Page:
I'm not sure what this board's policy on double posting is, since there was no mention of it on the forums rules, but I'm going to go ahead and risk it anyways because this is a big update!
Stage 6 Boss' Backstory for The Last Comer. It was uhh. Long. lol. Sorry I took so long to get it out, but my past couple days has been quite full with school and such, so this is the soonest I could manage! But anyways, I'm sure none of you want to hear excuses, so here's what you've actually been waiting for!
Stage 6 Boss
The All-Forgiving Child of God
Saint/Ability to the extent of turning water into wine
Fish Sign: Angelfish of the Jordan River (EN)/Great Catch: To He That Rows to the Depths (HL)
Miracle: How about some wine from water? (EN)/Lineage Sign: Emmanuel's Blood Line (HL)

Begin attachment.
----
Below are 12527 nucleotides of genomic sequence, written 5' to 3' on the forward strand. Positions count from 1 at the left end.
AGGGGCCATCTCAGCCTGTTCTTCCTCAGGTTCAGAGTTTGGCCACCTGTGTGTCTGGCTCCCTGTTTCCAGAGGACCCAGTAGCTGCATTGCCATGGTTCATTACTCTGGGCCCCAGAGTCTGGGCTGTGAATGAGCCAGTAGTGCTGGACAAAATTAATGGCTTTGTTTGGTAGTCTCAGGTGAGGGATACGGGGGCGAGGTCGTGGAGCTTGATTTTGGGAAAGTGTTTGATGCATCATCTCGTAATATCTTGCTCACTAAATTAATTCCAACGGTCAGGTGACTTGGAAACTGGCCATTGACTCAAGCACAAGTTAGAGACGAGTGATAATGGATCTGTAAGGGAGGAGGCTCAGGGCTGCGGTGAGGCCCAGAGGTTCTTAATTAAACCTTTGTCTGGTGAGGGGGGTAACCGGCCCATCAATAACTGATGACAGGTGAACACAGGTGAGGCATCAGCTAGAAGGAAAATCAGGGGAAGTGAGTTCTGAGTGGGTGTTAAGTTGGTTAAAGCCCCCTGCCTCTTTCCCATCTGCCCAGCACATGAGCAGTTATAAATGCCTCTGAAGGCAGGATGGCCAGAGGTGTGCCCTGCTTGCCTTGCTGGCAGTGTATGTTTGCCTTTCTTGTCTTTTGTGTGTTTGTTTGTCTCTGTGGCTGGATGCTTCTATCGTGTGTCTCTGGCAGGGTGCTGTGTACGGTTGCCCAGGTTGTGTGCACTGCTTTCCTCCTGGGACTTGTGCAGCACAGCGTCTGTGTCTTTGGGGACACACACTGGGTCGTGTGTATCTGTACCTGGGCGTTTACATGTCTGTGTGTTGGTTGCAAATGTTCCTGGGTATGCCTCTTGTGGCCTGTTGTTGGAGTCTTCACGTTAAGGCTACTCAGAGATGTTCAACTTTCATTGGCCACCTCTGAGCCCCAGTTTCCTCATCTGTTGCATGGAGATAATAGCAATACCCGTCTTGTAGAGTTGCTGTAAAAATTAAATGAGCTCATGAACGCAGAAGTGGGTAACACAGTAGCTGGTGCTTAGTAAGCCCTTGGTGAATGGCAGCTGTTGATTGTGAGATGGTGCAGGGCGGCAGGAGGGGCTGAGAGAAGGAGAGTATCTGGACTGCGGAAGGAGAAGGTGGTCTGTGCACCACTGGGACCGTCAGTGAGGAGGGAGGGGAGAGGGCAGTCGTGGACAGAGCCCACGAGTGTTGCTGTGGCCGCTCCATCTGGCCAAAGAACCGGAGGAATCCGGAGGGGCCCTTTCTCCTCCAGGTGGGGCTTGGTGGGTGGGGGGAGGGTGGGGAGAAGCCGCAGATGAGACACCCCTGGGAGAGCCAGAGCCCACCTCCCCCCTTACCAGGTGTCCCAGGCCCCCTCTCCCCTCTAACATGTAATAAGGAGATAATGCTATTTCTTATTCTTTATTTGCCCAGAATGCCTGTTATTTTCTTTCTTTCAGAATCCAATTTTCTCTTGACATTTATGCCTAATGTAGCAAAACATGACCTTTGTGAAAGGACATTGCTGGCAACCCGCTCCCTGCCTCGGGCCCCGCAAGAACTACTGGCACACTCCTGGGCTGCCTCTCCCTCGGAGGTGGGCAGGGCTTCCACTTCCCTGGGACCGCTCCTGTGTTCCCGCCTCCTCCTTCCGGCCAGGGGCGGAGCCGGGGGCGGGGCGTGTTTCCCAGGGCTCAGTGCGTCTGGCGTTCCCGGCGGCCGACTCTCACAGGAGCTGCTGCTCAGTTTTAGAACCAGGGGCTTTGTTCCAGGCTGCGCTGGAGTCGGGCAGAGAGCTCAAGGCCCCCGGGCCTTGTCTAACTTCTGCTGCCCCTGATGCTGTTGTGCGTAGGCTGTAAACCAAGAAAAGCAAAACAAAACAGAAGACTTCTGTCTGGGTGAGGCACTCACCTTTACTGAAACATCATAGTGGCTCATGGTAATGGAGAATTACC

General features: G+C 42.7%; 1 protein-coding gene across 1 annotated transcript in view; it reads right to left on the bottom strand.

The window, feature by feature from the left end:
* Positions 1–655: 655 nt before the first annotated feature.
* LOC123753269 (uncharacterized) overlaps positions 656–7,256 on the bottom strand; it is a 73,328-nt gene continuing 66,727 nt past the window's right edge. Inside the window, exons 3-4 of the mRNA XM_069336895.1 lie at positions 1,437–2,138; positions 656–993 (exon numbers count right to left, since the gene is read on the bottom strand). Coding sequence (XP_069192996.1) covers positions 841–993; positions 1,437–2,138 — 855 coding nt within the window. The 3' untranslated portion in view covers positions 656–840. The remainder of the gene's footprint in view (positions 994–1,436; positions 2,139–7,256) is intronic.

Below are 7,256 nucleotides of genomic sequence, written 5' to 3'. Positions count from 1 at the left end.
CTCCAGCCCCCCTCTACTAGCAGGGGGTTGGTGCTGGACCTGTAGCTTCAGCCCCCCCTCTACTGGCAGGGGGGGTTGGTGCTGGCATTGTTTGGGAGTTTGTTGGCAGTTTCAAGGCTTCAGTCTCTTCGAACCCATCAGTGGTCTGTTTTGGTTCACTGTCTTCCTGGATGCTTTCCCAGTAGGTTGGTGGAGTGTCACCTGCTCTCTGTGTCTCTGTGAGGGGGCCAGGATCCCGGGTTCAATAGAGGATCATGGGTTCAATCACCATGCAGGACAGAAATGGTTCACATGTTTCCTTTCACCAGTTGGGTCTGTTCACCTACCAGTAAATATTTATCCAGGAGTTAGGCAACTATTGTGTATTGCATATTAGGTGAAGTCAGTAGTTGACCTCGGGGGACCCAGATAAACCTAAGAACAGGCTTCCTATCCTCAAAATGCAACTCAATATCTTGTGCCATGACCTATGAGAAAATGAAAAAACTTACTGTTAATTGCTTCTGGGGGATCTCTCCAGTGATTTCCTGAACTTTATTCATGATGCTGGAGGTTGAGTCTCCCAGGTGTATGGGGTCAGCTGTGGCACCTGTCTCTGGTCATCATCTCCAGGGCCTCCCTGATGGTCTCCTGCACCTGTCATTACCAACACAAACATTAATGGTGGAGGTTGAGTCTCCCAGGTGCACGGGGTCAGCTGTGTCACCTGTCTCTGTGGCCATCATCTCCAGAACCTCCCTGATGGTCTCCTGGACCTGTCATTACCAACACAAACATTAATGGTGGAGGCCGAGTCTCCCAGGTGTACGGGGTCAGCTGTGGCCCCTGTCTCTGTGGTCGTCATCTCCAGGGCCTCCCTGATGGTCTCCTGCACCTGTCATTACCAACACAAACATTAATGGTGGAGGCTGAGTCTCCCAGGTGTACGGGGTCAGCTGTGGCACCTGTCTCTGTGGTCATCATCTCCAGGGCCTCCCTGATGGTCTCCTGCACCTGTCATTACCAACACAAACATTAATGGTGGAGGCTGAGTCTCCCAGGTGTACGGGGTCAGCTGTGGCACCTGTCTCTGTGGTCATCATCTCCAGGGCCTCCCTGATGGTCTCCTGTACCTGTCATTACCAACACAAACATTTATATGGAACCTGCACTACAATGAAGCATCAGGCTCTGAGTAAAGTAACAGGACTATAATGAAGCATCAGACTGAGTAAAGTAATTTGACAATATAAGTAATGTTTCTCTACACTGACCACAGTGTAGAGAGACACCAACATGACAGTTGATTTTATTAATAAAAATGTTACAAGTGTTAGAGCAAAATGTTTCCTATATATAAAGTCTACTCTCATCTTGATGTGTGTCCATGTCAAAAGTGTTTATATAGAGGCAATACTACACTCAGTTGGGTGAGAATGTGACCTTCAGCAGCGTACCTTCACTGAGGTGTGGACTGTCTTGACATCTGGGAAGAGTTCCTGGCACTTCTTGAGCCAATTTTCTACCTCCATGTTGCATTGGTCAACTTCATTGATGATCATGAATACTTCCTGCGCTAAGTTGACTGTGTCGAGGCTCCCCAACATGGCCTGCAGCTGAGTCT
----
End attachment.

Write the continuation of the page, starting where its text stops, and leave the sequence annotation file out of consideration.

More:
Grand Miracle: Resurrection of the Dead (ENHL)
United Spirit*: Walking on Water (EN)/New Theory: Thin Ice of the Sea of Galilee (H)/Seeing Through: Watch, For I Shall Return Soon (L)
Object of Mourning: crown of Thorns (EN)/Relic: Iron Crown of the Holy Emperor (N)*/Exceeding Light: Angel's Halo (L)
Eli Eli Lama Sabacthani* (HL)
New Testament Star (EN)/He Who Arrives At The End of the World (HL)
*sneaks in translation notes*
*This one gave me quite a pause. Normally, you would translate this as 'Shout of Spirit' or something similar, as used in the context of martial arts (wikipedia "Kiai" if you'd like to know more), but in my opinion it doesn't really fit the context at all to translate it this way. The Kanji literally mean something like 'United Spirit,' which feels much better in this context to me, but supposedly that's not at all how the word is supposed to be taken. I'm going to go ahead and give the more context appropriate translation here, but keep in mind that the word they used is probably never actually used like that.